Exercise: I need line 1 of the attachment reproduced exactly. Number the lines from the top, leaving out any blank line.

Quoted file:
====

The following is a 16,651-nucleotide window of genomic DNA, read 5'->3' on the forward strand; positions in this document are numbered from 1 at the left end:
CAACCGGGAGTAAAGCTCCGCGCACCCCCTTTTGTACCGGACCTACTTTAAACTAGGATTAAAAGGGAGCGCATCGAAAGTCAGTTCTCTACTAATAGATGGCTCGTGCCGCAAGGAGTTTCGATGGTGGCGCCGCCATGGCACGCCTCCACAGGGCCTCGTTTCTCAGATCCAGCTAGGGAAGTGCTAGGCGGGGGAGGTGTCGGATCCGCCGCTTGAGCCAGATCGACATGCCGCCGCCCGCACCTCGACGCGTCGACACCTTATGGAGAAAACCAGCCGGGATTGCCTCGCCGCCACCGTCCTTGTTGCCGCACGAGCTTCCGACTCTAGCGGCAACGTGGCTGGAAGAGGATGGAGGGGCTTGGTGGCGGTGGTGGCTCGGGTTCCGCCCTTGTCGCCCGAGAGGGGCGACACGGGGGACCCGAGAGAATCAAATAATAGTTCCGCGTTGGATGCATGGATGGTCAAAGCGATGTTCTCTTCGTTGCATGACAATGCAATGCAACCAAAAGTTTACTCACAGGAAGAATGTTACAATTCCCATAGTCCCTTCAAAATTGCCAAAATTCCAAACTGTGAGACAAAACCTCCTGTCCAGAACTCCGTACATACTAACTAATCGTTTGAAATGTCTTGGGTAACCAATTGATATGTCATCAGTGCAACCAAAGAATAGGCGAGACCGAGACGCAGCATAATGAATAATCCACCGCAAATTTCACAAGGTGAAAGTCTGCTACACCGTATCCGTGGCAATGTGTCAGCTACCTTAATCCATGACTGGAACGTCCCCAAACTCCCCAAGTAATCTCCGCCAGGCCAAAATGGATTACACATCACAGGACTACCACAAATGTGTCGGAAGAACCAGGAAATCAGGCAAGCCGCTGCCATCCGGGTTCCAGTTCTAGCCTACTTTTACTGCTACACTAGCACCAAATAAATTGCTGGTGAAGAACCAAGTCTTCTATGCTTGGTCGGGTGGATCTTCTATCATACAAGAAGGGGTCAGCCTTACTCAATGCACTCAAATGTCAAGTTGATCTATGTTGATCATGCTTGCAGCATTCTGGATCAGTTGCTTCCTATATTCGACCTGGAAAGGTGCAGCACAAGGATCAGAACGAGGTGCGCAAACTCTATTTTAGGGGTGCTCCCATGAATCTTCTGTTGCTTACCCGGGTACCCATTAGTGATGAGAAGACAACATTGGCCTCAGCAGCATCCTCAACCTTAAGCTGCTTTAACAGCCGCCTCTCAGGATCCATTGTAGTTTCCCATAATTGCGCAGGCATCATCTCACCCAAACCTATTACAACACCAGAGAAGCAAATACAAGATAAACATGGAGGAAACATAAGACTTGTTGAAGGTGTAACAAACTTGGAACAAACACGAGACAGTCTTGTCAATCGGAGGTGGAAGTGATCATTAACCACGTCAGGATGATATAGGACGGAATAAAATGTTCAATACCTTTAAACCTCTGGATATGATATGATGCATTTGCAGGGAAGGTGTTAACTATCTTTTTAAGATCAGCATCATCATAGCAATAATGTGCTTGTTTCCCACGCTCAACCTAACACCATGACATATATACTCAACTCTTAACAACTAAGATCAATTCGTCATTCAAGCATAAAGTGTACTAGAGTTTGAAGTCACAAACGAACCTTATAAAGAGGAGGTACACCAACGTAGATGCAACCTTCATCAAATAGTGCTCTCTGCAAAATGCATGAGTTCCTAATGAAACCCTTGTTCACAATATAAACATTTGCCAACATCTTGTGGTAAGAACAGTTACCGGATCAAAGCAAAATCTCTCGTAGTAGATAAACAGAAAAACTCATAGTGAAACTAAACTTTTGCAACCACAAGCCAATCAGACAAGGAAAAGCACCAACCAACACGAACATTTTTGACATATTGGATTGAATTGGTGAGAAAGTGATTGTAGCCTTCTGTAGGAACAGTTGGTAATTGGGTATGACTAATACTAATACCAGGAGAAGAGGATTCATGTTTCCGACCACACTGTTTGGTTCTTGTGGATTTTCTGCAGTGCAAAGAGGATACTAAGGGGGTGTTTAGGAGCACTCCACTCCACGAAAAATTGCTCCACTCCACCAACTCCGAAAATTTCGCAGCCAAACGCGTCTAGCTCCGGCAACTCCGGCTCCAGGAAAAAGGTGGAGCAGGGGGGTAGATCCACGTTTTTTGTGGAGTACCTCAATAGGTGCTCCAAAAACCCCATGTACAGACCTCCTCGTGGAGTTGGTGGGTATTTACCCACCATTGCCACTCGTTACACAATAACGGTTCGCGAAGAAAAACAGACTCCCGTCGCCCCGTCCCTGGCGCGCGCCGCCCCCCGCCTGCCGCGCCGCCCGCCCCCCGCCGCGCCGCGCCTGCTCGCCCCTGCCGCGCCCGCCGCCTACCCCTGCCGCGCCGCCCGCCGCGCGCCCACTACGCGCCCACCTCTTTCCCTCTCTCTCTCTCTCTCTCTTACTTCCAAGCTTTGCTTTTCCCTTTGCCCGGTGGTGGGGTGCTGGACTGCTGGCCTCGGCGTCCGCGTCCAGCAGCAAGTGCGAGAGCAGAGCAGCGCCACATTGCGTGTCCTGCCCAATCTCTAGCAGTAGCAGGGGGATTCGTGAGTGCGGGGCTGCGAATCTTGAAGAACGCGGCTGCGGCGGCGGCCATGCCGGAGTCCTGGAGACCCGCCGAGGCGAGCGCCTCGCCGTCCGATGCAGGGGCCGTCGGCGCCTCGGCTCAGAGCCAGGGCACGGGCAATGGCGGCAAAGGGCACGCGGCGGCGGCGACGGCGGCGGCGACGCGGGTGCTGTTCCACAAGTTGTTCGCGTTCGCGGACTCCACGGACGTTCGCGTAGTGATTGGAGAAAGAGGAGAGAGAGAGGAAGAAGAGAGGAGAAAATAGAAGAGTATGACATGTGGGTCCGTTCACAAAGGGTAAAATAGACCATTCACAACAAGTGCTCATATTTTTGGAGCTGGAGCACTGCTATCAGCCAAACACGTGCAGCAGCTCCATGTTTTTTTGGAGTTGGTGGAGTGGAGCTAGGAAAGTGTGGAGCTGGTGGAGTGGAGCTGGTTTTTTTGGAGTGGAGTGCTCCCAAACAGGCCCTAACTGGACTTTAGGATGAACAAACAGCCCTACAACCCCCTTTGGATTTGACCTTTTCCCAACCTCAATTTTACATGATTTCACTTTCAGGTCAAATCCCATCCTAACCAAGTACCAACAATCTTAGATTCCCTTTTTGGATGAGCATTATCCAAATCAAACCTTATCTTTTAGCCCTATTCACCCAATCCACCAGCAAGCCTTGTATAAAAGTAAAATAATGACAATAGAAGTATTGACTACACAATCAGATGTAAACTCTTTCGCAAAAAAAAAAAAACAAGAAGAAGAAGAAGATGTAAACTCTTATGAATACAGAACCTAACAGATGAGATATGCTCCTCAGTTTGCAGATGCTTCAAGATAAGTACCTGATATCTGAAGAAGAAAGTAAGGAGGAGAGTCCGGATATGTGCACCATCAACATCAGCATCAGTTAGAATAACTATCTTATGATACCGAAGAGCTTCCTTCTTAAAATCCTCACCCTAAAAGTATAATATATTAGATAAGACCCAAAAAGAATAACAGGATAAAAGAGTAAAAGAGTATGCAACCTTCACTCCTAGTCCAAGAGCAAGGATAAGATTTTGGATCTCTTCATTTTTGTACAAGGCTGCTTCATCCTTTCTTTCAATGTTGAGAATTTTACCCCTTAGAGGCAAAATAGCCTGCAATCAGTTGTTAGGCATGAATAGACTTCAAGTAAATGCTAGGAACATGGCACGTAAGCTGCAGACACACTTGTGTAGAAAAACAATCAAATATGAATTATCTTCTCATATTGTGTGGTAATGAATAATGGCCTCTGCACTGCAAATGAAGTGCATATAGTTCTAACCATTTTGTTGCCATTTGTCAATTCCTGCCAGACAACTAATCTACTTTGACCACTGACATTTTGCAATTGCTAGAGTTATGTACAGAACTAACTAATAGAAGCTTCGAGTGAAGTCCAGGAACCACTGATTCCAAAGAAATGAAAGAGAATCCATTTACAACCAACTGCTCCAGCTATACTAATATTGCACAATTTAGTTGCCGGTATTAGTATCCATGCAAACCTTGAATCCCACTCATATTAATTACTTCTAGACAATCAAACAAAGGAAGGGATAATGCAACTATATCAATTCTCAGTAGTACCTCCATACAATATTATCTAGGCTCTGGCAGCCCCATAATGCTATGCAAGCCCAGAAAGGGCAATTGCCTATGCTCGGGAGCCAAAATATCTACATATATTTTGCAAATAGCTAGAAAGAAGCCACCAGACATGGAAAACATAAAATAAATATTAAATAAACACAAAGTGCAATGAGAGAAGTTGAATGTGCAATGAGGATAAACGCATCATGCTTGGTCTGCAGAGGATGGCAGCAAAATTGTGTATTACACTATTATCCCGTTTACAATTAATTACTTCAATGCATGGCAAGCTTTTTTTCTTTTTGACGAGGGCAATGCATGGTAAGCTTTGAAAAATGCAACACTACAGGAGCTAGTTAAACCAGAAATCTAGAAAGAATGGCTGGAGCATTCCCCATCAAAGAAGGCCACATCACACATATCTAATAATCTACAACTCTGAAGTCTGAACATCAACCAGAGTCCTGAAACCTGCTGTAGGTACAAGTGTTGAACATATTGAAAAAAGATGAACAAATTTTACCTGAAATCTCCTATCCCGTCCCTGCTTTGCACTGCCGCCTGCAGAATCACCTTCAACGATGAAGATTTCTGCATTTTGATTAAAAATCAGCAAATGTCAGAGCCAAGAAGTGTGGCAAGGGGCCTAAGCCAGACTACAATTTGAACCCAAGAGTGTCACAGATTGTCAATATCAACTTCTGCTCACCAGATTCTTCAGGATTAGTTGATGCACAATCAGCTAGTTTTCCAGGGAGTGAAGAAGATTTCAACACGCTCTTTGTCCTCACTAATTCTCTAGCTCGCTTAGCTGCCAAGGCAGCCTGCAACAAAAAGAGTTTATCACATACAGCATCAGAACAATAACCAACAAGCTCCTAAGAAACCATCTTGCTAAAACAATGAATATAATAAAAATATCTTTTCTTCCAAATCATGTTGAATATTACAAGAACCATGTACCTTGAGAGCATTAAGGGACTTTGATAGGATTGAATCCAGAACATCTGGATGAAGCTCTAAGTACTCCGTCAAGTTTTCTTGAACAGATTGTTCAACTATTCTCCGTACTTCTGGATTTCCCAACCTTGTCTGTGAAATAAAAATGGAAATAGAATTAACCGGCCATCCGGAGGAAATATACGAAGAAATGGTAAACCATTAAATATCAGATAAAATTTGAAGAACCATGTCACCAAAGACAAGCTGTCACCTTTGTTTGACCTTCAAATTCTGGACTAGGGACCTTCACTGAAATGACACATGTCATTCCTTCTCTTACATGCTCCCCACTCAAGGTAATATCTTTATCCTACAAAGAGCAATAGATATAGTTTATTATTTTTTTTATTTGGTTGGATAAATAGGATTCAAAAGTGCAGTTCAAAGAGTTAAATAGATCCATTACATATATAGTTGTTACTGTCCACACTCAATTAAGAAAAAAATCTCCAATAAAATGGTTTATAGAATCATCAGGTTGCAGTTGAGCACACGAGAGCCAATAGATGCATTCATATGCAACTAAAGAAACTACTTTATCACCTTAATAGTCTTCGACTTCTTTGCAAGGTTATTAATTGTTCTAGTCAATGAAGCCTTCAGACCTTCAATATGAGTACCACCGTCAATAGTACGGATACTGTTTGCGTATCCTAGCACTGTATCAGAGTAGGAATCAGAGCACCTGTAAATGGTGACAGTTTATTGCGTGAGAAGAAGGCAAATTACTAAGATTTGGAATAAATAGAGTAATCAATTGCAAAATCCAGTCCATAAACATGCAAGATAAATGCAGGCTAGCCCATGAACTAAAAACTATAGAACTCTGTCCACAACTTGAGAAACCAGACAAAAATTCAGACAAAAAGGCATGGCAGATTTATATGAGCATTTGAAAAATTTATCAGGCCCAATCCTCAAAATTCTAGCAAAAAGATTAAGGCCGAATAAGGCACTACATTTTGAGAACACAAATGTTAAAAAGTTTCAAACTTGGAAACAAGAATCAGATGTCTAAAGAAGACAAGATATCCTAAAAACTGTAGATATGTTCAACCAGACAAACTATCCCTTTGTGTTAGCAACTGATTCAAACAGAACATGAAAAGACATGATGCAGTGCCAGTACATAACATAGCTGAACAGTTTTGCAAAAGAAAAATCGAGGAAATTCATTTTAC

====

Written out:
The following is a 16,651-nucleotide window of genomic DNA, read 5'->3' on the forward strand; positions in this document are numbered from 1 at the left end: